It’s not how much you MAKE that matters – its how much you KEEP that really matters when it comes to your personal finances.

This is the part of personal finance that virtually everyone finds the most challenging.

Often people who make large incomes (six figures or more) also tend to spend just as much (or more) which means they put themselves in debt and that debt starts to accrue interest. Before long that debt can start to grow exponentially and can destroy any hope they would have had to achieving wealth.

Personal Finance made simple

Personal Finance doesn’t need to be complicated if you keep this simple formula in mind:

INCOME – SPENDING = WHAT YOU KEEP

For Optimal Results you simply have to make more than what you spend and spend less than what you make so you can keep more for you and your family!

If you are not actively working towards an optimal result you will by default get less than optimal results

It really is that simple!

Now that you understand personal finance and WHAT you need to do, the next step is learning HOW to do this!

The best way to start is by following these 3 simple steps:-

1. Know what you want to achieve – “if you don’t know where you are going, any road will take you there” has become a very popular quote, probably because it is so true. One of the habits that Stephen Covey highlights in his book “7 Habits of Highly Successful People”, is to always start with the end in mind. Knowing where you want to go will be a big help in ensuring you get there.

2. Have a plan – that you can follow that will get you to your goals. Knowing how you will achieve your goals in a step by step plan is invaluable. Sometimes this is easier with the help of an advisor or a financial coach.

3. Use tools and resources – that will help you to stick to your plan and not become distracted by the things in life that could limit our incomes and make us spend more than we should. Don’t try and work it all out in your head! You will end up with a massive headache and your finances will become one gigantic dark fog!

How You Can Learn to Predict Mortgage Rates, Too

January 20th, 2016 3:11 am

Many people, particularly, first-home buyers, tend to shop around for the cheapest mortgage rate that they see not knowing, or understanding, that these rates dip and fall. If you get an understanding of how mortgage rates work, you will be in a far better position to land one that really works for you and may even be cheaper than the one you’re ready to commit to, say, today.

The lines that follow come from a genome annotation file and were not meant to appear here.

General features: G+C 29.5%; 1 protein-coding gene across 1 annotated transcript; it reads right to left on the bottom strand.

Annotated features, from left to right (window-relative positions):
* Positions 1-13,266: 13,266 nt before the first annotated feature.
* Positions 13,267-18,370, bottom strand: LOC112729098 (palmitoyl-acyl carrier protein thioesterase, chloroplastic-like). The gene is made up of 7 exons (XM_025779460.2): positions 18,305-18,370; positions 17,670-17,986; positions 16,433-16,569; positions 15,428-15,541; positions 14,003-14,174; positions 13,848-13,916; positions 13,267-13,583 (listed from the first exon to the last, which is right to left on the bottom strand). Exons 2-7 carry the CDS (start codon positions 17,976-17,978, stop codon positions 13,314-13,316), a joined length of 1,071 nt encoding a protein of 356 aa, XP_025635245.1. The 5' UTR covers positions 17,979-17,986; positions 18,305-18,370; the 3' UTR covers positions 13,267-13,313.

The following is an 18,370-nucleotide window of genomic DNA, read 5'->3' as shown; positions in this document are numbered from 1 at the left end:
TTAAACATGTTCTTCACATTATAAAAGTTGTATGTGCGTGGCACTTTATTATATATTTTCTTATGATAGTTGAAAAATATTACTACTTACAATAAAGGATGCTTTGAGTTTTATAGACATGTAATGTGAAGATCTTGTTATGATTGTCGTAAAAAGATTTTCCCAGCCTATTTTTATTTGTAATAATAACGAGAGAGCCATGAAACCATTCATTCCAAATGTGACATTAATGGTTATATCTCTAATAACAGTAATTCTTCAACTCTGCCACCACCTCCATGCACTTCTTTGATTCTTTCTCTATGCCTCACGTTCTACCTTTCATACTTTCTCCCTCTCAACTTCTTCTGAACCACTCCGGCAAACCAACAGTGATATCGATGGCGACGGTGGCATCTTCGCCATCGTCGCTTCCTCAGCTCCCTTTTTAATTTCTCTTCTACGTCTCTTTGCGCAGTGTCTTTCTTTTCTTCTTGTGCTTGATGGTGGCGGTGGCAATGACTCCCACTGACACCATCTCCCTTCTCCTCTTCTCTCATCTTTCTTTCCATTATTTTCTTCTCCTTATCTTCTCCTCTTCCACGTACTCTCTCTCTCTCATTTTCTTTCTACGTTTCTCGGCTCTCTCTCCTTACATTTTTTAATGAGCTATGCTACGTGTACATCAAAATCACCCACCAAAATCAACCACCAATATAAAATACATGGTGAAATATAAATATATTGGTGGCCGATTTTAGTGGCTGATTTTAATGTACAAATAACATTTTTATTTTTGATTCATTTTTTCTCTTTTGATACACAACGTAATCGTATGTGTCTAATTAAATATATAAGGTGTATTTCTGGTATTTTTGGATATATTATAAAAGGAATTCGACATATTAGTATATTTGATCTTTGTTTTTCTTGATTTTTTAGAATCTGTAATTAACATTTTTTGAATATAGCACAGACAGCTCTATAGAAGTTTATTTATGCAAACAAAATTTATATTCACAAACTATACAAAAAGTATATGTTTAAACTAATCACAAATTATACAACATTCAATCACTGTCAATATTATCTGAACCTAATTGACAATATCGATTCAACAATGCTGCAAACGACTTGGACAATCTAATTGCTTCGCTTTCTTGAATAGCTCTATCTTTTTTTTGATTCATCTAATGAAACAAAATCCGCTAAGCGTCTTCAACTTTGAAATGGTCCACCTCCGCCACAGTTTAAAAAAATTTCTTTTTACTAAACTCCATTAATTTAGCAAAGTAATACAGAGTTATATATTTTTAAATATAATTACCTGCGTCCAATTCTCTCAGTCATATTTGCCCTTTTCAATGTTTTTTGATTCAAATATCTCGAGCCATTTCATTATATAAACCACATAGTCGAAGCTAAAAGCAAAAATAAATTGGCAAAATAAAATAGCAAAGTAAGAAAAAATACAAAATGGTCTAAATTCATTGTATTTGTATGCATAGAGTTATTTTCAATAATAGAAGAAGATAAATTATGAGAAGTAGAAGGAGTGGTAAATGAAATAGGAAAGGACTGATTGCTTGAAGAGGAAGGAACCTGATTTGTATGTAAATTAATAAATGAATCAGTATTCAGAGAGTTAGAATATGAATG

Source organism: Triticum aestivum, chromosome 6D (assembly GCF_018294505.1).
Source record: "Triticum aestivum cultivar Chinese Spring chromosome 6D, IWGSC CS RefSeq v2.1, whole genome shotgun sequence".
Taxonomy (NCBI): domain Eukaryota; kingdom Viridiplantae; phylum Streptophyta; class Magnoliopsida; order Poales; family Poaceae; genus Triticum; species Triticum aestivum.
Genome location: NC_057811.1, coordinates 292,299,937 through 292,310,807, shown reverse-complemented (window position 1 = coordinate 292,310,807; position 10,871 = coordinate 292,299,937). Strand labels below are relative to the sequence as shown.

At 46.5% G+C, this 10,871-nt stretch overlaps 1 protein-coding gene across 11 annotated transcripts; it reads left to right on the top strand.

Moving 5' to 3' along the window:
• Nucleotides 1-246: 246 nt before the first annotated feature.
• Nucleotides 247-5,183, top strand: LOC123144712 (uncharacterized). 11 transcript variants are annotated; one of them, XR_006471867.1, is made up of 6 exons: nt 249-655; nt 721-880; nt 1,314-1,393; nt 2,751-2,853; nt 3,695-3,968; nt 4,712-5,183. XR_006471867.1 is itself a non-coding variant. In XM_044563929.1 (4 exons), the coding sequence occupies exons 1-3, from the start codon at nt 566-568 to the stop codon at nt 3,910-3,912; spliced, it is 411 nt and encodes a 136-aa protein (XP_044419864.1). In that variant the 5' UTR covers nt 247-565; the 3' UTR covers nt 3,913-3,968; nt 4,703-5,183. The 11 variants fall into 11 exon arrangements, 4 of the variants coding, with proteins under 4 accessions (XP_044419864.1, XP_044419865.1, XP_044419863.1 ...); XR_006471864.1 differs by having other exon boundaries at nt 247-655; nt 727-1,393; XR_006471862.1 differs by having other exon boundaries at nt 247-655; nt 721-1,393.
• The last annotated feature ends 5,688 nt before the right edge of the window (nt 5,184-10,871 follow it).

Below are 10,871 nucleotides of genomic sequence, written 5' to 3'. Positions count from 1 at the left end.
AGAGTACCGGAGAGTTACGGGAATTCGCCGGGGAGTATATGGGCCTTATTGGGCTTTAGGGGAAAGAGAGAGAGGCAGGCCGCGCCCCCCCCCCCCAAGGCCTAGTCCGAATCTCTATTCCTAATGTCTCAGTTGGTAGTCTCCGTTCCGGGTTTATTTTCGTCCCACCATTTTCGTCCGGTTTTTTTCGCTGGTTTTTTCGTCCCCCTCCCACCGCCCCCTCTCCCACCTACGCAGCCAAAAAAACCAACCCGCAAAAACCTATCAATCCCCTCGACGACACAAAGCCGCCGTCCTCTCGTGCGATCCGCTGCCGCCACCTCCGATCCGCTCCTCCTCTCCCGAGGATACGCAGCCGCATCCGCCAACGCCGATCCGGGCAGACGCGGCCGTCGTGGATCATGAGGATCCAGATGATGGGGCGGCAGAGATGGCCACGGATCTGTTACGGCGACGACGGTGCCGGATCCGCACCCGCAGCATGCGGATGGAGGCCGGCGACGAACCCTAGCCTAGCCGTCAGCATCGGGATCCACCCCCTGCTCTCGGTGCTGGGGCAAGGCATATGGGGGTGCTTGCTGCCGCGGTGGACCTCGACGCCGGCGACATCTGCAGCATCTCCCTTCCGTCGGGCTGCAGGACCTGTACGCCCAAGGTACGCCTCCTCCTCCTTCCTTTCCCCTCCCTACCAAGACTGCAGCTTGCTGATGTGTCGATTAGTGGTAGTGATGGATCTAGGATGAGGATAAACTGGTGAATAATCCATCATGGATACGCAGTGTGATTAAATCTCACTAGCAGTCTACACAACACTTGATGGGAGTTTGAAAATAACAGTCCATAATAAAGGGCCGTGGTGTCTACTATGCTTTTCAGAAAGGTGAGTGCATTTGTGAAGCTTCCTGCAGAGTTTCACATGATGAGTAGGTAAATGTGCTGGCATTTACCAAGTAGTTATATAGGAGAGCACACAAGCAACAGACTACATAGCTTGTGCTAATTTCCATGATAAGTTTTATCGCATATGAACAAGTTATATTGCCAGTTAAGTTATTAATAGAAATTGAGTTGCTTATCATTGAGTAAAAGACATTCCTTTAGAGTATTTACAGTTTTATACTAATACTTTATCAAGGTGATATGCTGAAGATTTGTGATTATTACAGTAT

Here’s how mortgage rates work.

The firs thing you should know about these rates is that they are unpredictable. They change. A high rate today may be low tomorrow. At one time, these rates were more stable. They were set by the bank. But since the 1950s, Wall Street took over and adjusted them according to supply and demand. Or more accurately, Wall Street linked them to bonds. So that when bonds – that are bought and sold on Wall Street – drop, mortgage rates do, too.

How can I know today’s bonds rates?

It sounds simple: let’s keep up with the prices of bonds and we’ll know when to shop for our mortgage. Unfortunately, only Wall Street has access to this knowledge (called “mortgage-backed securities” (MBS) data). And they pay tens of thousands of dollars for access to it in real-time.

Here’s how you can make an educated guess:

Calculate according to, what’s called, the Thirty-year mortgage rates.

These are the events that lower rates in any given 30 years:

  • Falling inflation rates, because low inflation increases demand for mortgage bonds
  • Weaker-than-expected economic data, because a weak economy increases demand for mortgage bonds
  • War, disaster and calamity, because “uncertainty” increases demand for mortgage bonds